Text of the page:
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The Privacy Candidate

kdawson posted more than 7 years ago | from the right-from-the-left dept.

Privacy 593

Alsee writes "Wired News reports 'electronic civil libertarians' hearts are a-twitter' over US Presidential hopeful Senator Hillary Clinton's bold stance on the right to privacy. Wired quotes Clinton: 'At all levels, the privacy protections for ordinary citizens are broken, inadequate and out of date.' Clinton gave a speech last June to the American Constitution Society (text, WMF) in which she addressed electronic surveillance, consumer opt-in vs. opt-out, cyber-security, commercial and government handling of personal data, data offshoring, data leaks, and even genetic discrimination." Would you consider a candidate's stand on privacy important enough to sway your vote?

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The right to privacy is underrated (5, Insightful)

Lord Grey (463613) | more than 7 years ago | (#17793370)

Would you consider a candidate's stand on privacy important enough to sway your vote?

Not only would it sway my vote, but a positive stance on privacy would damn-near guarantee it. Over the years, the U.S. government has eroded its citizens' rights to the point of absurdity. This latest president has only made a bad situation worse.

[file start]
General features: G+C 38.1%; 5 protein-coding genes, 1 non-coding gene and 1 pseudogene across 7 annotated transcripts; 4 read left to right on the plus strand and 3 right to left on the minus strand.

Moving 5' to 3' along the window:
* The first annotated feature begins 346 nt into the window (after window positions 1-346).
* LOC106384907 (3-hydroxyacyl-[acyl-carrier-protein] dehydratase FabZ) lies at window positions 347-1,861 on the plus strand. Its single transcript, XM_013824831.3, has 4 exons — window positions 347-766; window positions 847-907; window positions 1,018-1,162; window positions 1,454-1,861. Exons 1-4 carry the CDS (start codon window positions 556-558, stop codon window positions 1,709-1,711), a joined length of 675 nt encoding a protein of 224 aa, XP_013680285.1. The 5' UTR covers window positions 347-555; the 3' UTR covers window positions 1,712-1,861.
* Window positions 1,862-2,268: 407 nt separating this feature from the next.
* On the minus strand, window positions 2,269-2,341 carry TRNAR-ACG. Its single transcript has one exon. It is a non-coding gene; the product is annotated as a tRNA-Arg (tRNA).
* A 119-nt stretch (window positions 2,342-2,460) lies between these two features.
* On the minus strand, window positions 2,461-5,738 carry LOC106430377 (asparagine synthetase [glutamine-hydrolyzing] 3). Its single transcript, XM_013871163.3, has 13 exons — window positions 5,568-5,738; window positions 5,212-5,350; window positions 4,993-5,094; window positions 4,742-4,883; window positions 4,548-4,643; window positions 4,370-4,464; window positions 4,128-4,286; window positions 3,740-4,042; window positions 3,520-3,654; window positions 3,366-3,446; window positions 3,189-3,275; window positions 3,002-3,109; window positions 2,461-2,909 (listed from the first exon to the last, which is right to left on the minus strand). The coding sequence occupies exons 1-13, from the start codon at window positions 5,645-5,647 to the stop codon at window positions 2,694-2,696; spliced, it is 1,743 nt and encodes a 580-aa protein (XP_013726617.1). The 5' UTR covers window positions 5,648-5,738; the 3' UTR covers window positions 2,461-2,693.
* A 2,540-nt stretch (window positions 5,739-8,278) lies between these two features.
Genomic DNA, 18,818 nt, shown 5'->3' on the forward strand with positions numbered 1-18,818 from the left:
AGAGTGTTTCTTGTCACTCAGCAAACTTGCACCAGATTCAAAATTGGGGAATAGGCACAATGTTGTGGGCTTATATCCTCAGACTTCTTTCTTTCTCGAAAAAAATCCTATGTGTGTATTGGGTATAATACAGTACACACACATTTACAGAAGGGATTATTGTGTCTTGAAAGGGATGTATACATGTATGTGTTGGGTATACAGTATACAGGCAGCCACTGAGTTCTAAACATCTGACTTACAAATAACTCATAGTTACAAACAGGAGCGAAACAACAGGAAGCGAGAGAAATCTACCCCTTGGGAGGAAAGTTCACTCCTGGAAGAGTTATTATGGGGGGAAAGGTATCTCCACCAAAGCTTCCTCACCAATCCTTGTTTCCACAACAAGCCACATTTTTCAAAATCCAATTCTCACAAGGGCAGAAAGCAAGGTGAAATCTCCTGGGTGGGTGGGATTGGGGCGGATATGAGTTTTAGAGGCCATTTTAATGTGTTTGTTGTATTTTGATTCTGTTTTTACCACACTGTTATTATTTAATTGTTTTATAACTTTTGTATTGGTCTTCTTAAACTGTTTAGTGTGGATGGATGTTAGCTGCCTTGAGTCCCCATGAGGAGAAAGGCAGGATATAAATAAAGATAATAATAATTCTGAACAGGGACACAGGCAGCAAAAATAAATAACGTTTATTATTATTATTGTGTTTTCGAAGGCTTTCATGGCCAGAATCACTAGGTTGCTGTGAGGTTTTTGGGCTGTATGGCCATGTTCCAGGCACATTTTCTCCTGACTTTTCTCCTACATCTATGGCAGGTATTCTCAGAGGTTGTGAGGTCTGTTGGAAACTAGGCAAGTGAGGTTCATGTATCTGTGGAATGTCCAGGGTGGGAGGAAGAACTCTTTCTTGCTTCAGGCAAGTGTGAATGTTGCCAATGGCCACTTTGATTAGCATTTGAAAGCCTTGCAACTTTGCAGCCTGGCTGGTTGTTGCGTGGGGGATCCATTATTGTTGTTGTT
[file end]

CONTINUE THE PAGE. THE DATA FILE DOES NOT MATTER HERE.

There are other issues at stake, of course, but none quite as dear as those that hit close to home. I'm tired of watching my privacy dwindle away, and I want it to stop.

Re:The right to privacy is underrated (0, Redundant)

Simon Garlick (104721) | more than 7 years ago | (#17793376)

Not only would it sway my vote, but a positive stance on privacy would damn-near guarantee it.

I couldn't agree more.

Re:The right to privacy is underrated (4, Insightful)

fyngyrz (762201) | more than 7 years ago | (#17793768)

Would you consider a candidate's stand on privacy important enough to sway your vote?

Not a presidential candidate. They have almost no domestic power; they can't make law, and they can't do a whole lot to stop law from passing unless it was marginal in the first place. The most important factor of a president's stance is the foreign policy stance, because there, as Bush has demonstrated, they have a lot of discretion and they can, again as Bush has demonstrated, make quite a mess. They can break the law, of course (again as Bush has demonstrated) but then again, so can anyone in the chain of command that leads to the pawn with the inductive tap, the capacitive sensor, or the digital network access. As far as the law of the land goes, it's your congresscritters and senators you need to think about.